Rental unit inspections draw interest in Milaca

Milaca – Owners of Milaca rental properties could soon find city officials knocking on their doors seeking inspections of rental units.

The Milaca City Council has given Zoning Administrator Marshall Lind the green light to have the Planning Commission research the process of rental property inspections.

The goal is to eventually have an ordinance on the books that makes such inspections legal in Milaca.

Presently, neither the Milaca Fire Department, the Police Department, nor the zoning officer have the authority to inspect rental properties.

The issue came to a head in early May when a complaint put the safety of residents of an apartment complex into question and the landlord didn’t grant authorities access to the complex.

“We have no ordinance and had no standing to get it,” said Milaca Police Chief Todd Quaintance.

So city officials called in the state fire marshal’s office, which does have the authority to order an inspection of dwellings.

Fourteen violations were uncovered. What the fire marshal discovered was potentially alarming.

One renter had their power shut off a few months prior. Inside the apartment was a gas generator, according to a report of the State Fire Marshal. Fuel was stored in the apartment in order to power the generator, the report states. In addition, apartment units and hallways did not have working smoke or carbon monoxide detectors. Some of the smoke detectors hadn’t worked for as long as 10 years, the fire marshal noted in his report. Exits were blocked and unsafe conditions existed, the fire marshal noted.

Among other violations: Hallway or stairwell doors were being held open so they were not able to automatically close in case of a fire; combustible materials were held in exits and exit enclosures; electrical panels were blocked; there were no smoke alarms in basement stairwells and main room, on the first floor landing, in the main entrance stairwell and in apartment bedrooms; there was no emergency lighting to illuminate hallways automatically in case of fire; there were no address numbers on the complex; there was faulty wiring in some open junction boxes; the dryer exhaust vent was faulty; the electrical room was not posted; and there were holes in drywall.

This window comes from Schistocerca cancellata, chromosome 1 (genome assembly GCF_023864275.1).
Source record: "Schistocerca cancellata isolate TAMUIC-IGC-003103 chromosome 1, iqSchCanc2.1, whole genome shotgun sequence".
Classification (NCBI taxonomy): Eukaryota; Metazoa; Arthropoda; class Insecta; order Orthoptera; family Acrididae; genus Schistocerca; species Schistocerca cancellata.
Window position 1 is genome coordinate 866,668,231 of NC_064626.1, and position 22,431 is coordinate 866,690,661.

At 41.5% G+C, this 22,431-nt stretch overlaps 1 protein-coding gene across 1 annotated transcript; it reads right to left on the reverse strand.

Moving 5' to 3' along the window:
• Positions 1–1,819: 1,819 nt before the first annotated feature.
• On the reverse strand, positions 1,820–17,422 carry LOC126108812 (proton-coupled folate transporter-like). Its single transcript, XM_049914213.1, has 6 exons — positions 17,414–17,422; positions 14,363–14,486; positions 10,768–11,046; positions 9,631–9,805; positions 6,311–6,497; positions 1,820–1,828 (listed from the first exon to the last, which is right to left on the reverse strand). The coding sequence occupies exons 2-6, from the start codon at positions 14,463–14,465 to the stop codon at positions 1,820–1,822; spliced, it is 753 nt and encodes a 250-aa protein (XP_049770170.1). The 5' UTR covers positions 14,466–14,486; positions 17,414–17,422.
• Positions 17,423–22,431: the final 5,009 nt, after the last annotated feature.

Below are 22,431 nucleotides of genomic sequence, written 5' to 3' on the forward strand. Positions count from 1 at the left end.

After seeing the list of violations and hearing Quaintance’s proposal for an ordinance with some teeth to it, Council Member Ken Muller was quick to respond, “I think it’s time.”

Quaintance shared some data that supports the need for a rental property inspection policy.

“About 20 percent of the properties in town are rentals, and about 50 percent of the nuisance letters we send out go out to rental properties,” he said.

The Milaca Planning Commission will be charged with researching the ins and outs of a rental property inspection ordinance. When completed, the commission’s findings will be presented to the Milaca City Council.

Quaintance told members of the City Council that he looks forward to someday having a program in place.